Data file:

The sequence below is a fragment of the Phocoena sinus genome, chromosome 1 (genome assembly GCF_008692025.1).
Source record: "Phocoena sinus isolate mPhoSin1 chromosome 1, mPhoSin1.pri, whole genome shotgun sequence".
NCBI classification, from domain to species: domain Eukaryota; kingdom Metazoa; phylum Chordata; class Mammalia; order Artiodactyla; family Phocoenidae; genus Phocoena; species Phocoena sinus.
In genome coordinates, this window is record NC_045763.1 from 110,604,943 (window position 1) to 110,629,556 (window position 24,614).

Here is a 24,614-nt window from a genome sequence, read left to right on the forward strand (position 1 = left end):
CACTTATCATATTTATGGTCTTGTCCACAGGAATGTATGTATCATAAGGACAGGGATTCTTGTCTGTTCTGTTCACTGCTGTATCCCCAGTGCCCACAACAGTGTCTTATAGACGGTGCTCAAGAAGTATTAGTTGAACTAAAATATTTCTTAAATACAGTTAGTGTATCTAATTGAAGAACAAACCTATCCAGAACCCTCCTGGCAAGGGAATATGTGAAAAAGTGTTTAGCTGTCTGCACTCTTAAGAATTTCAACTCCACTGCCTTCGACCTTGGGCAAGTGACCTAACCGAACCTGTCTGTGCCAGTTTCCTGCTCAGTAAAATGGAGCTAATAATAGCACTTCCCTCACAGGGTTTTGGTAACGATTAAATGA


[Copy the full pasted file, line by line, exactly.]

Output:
The sequence below is a fragment of the Phocoena sinus genome, chromosome 1 (genome assembly GCF_008692025.1).
Source record: "Phocoena sinus isolate mPhoSin1 chromosome 1, mPhoSin1.pri, whole genome shotgun sequence".
NCBI classification, from domain to species: domain Eukaryota; kingdom Metazoa; phylum Chordata; class Mammalia; order Artiodactyla; family Phocoenidae; genus Phocoena; species Phocoena sinus.
In genome coordinates, this window is record NC_045763.1 from 110,604,943 (window position 1) to 110,629,556 (window position 24,614).

Here is a 24,614-nt window from a genome sequence, read left to right on the forward strand (position 1 = left end):
CACTTATCATATTTATGGTCTTGTCCACAGGAATGTATGTATCATAAGGACAGGGATTCTTGTCTGTTCTGTTCACTGCTGTATCCCCAGTGCCCACAACAGTGTCTTATAGACGGTGCTCAAGAAGTATTAGTTGAACTAAAATATTTCTTAAATACAGTTAGTGTATCTAATTGAAGAACAAACCTATCCAGAACCCTCCTGGCAAGGGAATATGTGAAAAAGTGTTTAGCTGTCTGCACTCTTAAGAATTTCAACTCCACTGCCTTCGACCTTGGGCAAGTGACCTAACCGAACCTGTCTGTGCCAGTTTCCTGCTCAGTAAAATGGAGCTAATAATAGCACTTCCCTCACAGGGTTTTGGTAACGATTAAATGA